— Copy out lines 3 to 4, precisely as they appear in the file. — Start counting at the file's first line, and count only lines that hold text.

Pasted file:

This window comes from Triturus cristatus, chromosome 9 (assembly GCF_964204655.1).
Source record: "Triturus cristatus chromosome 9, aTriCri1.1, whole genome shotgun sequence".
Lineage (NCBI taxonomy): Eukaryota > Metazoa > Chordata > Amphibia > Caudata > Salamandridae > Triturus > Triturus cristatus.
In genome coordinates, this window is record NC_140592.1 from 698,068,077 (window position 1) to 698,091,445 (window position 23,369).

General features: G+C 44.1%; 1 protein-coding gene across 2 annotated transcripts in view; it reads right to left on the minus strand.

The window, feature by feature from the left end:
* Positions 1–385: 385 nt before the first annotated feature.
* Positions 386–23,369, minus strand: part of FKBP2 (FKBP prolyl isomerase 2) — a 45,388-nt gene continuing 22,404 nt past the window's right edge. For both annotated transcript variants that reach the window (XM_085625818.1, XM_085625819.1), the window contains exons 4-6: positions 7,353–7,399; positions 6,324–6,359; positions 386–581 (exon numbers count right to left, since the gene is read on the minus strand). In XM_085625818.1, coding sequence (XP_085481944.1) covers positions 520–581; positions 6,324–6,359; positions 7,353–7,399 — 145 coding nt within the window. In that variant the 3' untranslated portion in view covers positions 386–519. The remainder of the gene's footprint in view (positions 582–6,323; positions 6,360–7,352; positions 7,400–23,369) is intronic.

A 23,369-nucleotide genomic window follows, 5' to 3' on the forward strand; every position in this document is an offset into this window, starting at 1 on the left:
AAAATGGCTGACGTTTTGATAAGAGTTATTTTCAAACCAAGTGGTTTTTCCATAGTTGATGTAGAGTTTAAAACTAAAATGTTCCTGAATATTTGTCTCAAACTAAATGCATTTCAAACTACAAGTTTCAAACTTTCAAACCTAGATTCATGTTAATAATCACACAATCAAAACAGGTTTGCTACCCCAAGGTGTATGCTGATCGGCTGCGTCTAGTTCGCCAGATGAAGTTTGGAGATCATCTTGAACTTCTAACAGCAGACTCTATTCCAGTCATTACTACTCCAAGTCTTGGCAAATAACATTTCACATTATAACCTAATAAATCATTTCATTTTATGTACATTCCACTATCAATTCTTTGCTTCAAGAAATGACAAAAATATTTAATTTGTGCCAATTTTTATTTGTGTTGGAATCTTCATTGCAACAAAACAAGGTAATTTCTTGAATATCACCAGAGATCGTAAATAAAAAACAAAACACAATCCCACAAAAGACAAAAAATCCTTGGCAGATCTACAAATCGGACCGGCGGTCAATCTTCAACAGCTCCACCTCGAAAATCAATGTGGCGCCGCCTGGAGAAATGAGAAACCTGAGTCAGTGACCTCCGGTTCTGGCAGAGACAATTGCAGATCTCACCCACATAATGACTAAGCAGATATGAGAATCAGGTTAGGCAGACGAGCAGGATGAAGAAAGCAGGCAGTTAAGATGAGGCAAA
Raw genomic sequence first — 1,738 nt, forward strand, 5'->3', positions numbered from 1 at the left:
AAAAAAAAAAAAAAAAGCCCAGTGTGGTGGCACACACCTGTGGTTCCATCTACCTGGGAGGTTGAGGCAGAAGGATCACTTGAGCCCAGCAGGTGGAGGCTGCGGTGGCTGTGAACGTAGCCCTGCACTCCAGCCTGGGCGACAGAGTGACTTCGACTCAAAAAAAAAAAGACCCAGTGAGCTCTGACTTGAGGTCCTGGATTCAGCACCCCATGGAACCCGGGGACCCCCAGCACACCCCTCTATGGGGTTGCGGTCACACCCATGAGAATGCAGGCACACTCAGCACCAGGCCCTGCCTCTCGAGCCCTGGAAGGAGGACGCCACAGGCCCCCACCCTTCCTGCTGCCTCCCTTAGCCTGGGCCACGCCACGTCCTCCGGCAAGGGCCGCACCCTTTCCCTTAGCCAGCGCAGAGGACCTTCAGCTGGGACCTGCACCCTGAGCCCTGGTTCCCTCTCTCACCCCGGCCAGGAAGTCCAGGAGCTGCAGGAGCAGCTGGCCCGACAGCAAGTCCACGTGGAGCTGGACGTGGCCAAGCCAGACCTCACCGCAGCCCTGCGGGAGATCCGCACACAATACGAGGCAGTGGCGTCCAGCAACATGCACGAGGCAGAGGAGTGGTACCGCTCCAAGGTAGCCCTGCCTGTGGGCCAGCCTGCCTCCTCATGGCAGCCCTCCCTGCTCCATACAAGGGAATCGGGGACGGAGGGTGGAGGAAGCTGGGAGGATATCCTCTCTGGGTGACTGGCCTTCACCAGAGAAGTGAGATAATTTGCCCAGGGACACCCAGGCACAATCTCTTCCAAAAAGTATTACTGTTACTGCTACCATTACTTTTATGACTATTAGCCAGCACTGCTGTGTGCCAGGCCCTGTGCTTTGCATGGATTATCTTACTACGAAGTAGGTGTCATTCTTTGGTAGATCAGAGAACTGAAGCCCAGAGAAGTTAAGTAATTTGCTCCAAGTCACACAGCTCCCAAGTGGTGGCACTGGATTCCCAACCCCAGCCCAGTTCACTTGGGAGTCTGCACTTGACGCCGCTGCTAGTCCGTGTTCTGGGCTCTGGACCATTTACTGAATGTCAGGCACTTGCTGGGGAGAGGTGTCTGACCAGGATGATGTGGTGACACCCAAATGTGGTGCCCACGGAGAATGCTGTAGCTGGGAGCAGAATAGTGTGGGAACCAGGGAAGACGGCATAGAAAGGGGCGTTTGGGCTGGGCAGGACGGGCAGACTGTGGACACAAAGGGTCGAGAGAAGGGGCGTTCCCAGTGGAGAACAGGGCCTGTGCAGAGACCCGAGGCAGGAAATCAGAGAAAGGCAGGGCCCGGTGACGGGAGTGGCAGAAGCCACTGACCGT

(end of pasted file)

Lineage (NCBI taxonomy): Eukaryota > Metazoa > Chordata > Amphibia > Caudata > Salamandridae > Triturus > Triturus cristatus.
In genome coordinates, this window is record NC_140592.1 from 698,068,077 (window position 1) to 698,091,445 (window position 23,369).